Maybe 80%, 90%, even 95% of people are pretty simple in terms of their gender. Maybe the majority of people are one-color Kooshes. But why would we want to eliminate all of the other beautiful options? Aren’t we more empowered and accurate when we have more language to describe ourselves?
Having language to describe something helps us to recognize it. I am going to say that again. Having language to describe something helps us to recognize it. Having less language makes us less knowledgable in many ways.
Having more language to describe gender does not create more variations. Having more language only allows us to acknowledge and describe what we have already seen and experienced.
The analogy of the Koosh ball can also help us to understand some of the ways that gender operates in the world. We have been trained to expect a one-color Koosh. So much so that when we see a pink and black Koosh, we feel pressured to name it “pink” or “black”–even if it is actually both. For some reason, we are pressured to “decide.”
What? You don’t feel that way about a two-color Koosh? Only about gender? Hmm.
Take someone like actor Jason Momoa. We see his long hair (“typically” considered a feminine trait) and we see his beard, muscles, men’s suit. We look at the total picture and sort him out into “man” because we somehow weigh his masculine traits as more dominant than his long hair.
Of course, it is worth noting that this kind of decision-making or sorting is extremely culturally conditioned. In many cultures long hair is a perfectly normal (indeed, typical) masculine trait!
If we can understand this kind of sorting of multiple signals into a singular identity, a multi-color Koosh can also help us understand the complexity of gender. “Two and only two genders” is like expecting “pink” and “blue” as the only two mutually exclusive options for a single-colored Koosh.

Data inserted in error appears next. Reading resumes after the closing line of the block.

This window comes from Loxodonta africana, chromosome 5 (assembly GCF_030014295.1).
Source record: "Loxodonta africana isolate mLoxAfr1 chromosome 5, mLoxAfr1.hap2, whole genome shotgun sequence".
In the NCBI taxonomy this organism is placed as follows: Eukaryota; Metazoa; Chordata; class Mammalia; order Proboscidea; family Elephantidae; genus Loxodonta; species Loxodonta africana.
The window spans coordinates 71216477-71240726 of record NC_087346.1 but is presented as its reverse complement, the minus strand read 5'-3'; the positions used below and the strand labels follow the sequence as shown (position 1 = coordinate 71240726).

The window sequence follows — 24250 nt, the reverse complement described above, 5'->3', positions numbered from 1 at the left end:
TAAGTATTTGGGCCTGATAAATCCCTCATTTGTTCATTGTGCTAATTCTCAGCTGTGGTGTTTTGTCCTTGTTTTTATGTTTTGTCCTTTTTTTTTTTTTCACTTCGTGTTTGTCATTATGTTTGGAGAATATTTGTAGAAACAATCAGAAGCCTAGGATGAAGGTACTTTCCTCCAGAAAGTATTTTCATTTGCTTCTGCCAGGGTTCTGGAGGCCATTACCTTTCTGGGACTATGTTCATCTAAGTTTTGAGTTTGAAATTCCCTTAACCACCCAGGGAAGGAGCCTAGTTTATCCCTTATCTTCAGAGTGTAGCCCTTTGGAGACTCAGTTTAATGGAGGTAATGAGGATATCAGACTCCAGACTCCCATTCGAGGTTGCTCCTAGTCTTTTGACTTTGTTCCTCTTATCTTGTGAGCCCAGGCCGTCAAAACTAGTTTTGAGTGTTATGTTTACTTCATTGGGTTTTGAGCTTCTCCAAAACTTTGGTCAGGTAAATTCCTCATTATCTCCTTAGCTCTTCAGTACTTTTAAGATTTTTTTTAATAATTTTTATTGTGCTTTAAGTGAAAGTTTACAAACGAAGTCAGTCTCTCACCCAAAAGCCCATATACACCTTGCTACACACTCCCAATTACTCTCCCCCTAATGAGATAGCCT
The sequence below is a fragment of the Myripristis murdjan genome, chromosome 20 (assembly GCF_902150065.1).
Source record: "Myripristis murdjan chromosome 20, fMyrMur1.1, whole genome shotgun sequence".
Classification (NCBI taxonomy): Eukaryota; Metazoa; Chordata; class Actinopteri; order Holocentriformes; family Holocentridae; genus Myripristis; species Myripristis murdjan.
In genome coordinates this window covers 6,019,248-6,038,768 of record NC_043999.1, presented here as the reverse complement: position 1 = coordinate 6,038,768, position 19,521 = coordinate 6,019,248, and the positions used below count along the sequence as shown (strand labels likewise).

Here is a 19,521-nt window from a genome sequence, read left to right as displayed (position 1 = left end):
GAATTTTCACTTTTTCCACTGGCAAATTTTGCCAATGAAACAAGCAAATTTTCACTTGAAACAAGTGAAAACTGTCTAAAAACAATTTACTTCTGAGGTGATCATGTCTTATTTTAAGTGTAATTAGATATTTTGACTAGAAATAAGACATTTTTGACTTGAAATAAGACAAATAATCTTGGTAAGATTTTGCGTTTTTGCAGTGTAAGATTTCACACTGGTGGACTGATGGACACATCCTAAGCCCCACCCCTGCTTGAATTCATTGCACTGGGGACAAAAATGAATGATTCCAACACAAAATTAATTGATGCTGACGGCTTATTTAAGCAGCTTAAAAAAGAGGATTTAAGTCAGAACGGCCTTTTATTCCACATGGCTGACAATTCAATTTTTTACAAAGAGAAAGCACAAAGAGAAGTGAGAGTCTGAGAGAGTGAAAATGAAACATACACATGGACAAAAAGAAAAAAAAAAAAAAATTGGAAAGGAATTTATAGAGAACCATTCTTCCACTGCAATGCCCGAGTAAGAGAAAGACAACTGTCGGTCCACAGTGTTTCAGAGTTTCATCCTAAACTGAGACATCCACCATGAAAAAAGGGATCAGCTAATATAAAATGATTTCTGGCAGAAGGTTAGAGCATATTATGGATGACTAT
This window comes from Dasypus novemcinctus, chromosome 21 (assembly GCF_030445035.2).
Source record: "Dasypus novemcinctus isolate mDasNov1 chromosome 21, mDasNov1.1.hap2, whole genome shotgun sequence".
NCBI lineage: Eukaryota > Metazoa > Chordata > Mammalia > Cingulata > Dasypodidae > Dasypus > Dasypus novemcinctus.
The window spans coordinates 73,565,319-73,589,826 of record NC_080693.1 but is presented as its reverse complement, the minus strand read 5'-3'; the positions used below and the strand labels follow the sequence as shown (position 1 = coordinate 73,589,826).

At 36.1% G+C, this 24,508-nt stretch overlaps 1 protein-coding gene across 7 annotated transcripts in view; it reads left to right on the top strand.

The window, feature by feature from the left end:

With those kinds of limited expectations a multi-colored Koosh will confuse us entirely–whether it’s got two colors or more! We will want it to be either pink or blue, but only because we don’t understand all of the other options. Our preconceived notions will prevent us from understanding what we can see right before us.
We need new language to describe, not only the way that pink and blue are both present (in my example, a multi-colored Koosh), but to indicate that there is also yellow and green and maybe even a bit of purple and orange in there. To describe such a Koosh as simply pink or as simply blue would be to miss the point of describing it altogether. We need to be able to talk about how there can be more than one (more than two, even) colors in one Koosh.
So it is with human beings and the fanciful, marvelous universe of gender that is before us today. We have solid colors (pink, blue, green, purple, yellow, orange, and more) and mixed pastels and mixed stripes and more! Seeing gender as a spectrum is like opening up to one-color and two-color Kooshes, while ignoring the rest of the varieties.
Don’t let your expectations of a single color Koosh keep you from seeing and appreciating all of the other options that may be in front of you every day!
Last but not least, it is important for me to clarify that the analogy of a Koosh falls flat insofar as it teaches us to look and see gender. Much of our experience of gender is within us and can only be discerned by asking. You may read all kinds of traits that make you think someone is one gender, but you will not be able to see what is inside of that person unless you ask. Remember that who we are is not something that can be seen from the outside.
- Thanks to Ovid for recommending the Gender Wheel as a related (but different) resource. I blogged about that seperately!
- Also want to note that I first experienced the Koosh in an exercise about identity during Doing Our Own Work: An Anti-racism Seminar for White People, though I have repurposed it here to address the complexity of gender specifically.
Compiled by Mx Chris Paige on January 22, 2020. Updated January 23 to reference the Gender Wheel and Doing Our Own Work.